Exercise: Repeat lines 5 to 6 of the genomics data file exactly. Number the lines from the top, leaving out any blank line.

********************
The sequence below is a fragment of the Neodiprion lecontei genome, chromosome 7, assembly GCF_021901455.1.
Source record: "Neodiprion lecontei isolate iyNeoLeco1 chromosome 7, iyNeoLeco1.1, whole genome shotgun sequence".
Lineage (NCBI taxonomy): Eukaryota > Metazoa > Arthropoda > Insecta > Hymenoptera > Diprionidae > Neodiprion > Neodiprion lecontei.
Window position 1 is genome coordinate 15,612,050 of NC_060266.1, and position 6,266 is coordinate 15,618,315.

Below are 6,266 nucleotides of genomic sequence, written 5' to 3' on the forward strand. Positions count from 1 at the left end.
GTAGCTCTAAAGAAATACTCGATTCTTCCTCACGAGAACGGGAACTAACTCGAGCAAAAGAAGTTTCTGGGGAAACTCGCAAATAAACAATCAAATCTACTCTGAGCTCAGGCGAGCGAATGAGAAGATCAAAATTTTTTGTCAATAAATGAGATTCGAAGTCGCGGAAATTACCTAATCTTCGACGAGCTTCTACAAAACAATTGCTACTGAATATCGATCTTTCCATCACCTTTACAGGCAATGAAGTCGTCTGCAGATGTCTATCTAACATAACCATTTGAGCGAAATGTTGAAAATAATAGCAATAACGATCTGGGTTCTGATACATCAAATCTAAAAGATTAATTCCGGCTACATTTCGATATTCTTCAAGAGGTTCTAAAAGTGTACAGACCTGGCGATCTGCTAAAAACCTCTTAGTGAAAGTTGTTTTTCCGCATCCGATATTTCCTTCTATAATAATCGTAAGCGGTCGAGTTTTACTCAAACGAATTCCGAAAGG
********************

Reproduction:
Below are 6,266 nucleotides of genomic sequence, written 5' to 3' on the forward strand. Positions count from 1 at the left end.
GTAGCTCTAAAGAAATACTCGATTCTTCCTCACGAGAACGGGAACTAACTCGAGCAAAAGAAGTTTCTGGGGAAACTCGCAAATAAACAATCAAATCTACTCTGAGCTCAGGCGAGCGAATGAGAAGATCAAAATTTTTTGTCAATAAATGAGATTCGAAGTCGCGGAAATTACCTAATCTTCGACGAGCTTCTACAAAACAATTGCTACTGAATATCGATCTTTCCATCACCTTTACAGGCAATGAAGTCGTCTGCAGATGTCTATCTAACATAACCATTTGAGCGAAATGTTGAAAATAATAGCAATAACGATCTGGGTTCTGATACATCAAATCTAAAAGATTAATTCCGGCTACATTTCGATATTCTTCAAGAGGTTCTAAAAGTGTACAGACCTGGCGATCTGCTAAAAACCTCTTAGTGAAAGTTGTTTTTCCGCATCCGATATTTCCTTCTATAATAATCGTAAGCGGTCGAGTTTTACTCAAACGAATTCCGAAAGG